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Thread: Monel wound strings...Black strings....

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    I really like my Monel wound Sam Bush strings. I was wondering first of all:

    1. What is monel? Why are my strings silver in color as opposed to bronze?
    2. Do they make these for acoustic guitar?
    3. I've seen BLACK strings for guitar - who makes them, and do they make THEM for MANDOLIN?

    Thanks folks.
    Alan

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    Black Dimond, and yes. Don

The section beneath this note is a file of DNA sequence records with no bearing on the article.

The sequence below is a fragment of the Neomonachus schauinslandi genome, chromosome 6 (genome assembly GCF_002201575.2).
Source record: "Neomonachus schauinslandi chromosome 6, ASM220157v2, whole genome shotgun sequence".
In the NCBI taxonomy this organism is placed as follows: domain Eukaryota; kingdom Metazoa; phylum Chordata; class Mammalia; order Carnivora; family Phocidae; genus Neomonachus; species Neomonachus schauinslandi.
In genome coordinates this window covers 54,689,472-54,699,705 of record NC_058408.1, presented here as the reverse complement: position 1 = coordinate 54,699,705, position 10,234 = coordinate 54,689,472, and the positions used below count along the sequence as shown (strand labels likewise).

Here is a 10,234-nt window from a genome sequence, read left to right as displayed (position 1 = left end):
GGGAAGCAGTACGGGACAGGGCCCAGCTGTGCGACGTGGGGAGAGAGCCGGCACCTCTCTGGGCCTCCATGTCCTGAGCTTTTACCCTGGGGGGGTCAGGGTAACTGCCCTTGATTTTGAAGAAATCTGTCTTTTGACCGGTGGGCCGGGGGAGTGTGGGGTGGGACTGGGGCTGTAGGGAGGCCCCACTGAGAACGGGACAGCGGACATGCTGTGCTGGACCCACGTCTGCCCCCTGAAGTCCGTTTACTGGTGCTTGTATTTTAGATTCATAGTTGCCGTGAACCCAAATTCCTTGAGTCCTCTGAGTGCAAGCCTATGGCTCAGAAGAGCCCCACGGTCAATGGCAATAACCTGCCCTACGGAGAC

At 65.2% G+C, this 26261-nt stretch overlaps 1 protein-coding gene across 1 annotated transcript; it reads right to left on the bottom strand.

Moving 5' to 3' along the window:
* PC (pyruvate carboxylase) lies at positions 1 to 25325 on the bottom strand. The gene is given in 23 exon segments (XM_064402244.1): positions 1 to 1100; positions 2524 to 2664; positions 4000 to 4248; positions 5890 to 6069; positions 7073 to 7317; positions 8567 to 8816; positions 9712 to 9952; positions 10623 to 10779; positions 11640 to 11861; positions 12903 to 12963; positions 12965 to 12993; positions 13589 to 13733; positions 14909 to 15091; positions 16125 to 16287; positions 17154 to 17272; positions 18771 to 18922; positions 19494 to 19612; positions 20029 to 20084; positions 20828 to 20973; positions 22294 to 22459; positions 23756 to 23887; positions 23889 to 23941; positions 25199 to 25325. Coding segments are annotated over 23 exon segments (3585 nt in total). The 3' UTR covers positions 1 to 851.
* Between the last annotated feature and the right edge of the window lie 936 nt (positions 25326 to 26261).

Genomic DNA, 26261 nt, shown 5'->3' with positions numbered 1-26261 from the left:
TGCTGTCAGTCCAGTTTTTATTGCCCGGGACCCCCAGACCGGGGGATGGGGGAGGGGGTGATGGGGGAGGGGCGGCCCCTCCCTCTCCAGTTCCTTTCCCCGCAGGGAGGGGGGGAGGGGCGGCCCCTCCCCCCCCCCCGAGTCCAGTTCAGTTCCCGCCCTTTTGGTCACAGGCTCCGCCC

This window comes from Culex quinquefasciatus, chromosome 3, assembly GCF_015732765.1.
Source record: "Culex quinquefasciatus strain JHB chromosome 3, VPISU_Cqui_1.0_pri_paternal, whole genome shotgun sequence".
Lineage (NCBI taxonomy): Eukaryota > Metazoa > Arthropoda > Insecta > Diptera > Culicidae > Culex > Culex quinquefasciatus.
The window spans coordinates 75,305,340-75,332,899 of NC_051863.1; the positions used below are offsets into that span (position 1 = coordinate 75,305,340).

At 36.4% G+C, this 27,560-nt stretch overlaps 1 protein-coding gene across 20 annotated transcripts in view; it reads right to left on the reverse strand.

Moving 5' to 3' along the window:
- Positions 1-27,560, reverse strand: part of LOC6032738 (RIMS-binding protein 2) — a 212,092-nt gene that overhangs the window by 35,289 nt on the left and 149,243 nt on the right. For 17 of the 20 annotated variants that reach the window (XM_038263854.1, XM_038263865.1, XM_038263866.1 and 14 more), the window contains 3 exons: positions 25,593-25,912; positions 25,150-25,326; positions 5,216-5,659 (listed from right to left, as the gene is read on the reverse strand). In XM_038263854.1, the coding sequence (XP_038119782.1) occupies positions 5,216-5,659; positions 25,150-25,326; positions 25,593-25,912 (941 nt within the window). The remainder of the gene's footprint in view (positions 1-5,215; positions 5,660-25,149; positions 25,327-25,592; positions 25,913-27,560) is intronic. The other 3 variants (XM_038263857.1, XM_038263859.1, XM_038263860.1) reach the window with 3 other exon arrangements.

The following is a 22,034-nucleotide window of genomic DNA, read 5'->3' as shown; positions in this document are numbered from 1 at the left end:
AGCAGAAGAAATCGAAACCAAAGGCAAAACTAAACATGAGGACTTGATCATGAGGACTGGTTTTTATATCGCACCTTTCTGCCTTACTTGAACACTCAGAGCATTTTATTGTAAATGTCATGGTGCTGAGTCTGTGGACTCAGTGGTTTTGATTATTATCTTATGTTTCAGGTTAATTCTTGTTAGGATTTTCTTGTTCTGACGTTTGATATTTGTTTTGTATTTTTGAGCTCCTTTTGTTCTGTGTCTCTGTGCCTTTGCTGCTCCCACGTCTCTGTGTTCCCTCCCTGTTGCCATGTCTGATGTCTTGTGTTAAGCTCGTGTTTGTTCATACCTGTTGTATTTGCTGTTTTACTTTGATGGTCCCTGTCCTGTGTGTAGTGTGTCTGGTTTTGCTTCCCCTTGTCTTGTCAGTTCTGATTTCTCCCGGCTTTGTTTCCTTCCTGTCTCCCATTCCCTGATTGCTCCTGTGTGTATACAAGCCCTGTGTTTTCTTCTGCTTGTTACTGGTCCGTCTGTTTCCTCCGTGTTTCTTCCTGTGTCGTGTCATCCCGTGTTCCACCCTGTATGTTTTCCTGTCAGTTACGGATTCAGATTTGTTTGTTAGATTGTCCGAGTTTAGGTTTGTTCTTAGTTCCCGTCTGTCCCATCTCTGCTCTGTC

I been through the mountians on a mule with no name.

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    From my understanding Monel is Stainless Steel. Although I could be wrong. I find them very similiar to the D'Addario JS74 set I use, just a little lighter is all.
    Philip Halcomb

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    two t's and one hyphen fatt-dad's Avatar
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    So, does anybody want to give a description on how the sound of the monels compares to the J-74s? I recently bought a set and have yet to put them on a mandolin. Maybe tonight. . . .

    f-d
    ˇpapá gordo ain’t no madre flaca!

    '20 A3, '25 A, '30 L-1, '84 1N, '97 914, 2012 Cohen A5, 2012 Muth A5